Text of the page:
Figures obtained under the Freedom of Information Act from 30 mental health trusts in England show that last year 3,024 people were sent out of their local area for treatment. This was an increase of 33 per cent from 2012-13 and more than double the 1,301 sent away in 2011-12.
One person was sent 300 miles away and several people were sent more than 200 miles away.
There was also evidence that people are being put in unsuitable accommodation when hospital beds are unavailable.
In one trust, someone was admitted to a deaf unit after the hospital couldn’t find a mental health bed. Another trust paid to put people up in bed and breakfast accommodation in order to free up beds
Paul Farmer, Chief Executive of Mind, said:
It is a disgrace that people with mental health problems are being sent miles away from family and friends or being accommodated in inappropriate settings when they are acutely unwell. This is the latest in a long line of clear signals that, at least in some parts of the country, NHS mental health services are in crisis.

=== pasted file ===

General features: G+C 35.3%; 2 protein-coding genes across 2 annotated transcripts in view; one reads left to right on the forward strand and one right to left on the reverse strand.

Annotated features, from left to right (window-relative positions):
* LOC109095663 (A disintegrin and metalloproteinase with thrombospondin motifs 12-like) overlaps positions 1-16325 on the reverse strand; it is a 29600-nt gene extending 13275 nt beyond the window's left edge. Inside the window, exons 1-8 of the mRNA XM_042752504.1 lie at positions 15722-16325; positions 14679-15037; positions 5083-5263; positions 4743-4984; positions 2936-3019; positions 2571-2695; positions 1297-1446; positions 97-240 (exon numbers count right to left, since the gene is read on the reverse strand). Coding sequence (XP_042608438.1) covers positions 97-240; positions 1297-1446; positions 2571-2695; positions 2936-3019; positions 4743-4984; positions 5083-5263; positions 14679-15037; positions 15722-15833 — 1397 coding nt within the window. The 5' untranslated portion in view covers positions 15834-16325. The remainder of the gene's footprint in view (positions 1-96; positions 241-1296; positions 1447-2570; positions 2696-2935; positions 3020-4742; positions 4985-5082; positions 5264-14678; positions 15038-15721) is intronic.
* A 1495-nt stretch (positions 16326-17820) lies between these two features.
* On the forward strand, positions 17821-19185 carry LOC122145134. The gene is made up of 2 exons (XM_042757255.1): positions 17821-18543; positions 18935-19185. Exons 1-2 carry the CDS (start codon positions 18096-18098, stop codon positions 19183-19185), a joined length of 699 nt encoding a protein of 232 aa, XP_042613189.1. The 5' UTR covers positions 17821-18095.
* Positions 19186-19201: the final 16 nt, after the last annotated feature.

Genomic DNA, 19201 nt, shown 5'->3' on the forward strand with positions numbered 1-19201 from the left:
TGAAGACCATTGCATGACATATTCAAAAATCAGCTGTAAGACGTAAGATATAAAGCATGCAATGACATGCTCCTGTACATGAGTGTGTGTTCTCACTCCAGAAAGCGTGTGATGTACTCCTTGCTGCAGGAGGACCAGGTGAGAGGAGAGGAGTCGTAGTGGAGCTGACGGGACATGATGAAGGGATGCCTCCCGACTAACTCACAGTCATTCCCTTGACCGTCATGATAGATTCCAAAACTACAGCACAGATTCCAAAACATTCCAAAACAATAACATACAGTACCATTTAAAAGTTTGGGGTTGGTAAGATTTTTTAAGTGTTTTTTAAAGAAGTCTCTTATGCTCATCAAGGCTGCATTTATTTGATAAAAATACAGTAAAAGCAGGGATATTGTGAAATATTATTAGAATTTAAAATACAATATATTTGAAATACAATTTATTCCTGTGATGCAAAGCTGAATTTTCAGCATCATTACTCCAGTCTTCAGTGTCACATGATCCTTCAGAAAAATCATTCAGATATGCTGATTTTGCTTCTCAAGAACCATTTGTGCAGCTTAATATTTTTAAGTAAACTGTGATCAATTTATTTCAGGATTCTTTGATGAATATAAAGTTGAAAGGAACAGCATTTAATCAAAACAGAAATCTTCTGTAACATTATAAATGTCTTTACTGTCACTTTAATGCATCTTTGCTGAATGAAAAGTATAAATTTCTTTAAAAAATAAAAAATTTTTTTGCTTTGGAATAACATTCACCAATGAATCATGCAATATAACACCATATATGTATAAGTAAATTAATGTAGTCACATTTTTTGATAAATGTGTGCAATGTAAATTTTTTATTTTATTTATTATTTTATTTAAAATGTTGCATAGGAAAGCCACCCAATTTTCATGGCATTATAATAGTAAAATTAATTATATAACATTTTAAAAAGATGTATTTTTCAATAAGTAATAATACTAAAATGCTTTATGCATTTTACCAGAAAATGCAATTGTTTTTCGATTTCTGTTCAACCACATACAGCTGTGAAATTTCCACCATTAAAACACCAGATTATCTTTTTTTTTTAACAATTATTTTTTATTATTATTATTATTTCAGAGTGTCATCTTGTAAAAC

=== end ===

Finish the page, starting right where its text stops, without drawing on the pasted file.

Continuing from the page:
The government continues to make important and very welcome commitments to improving care but it is obvious that there is an increasing gap between the government’s good intentions and the reality for people trying to access services. Continued cuts to funding for mental health services are taking a significant toll on the quality and availability of services, meaning more and more people are reaching crisis point and need to be hospitalised. Meanwhile, some trusts are closing wards and reducing bed numbers at a time when they are seeing increased demand.
The cuts are self-evidently a false economy but the real scandal is that services are failing people with mental health problems and putting lives in danger as a result.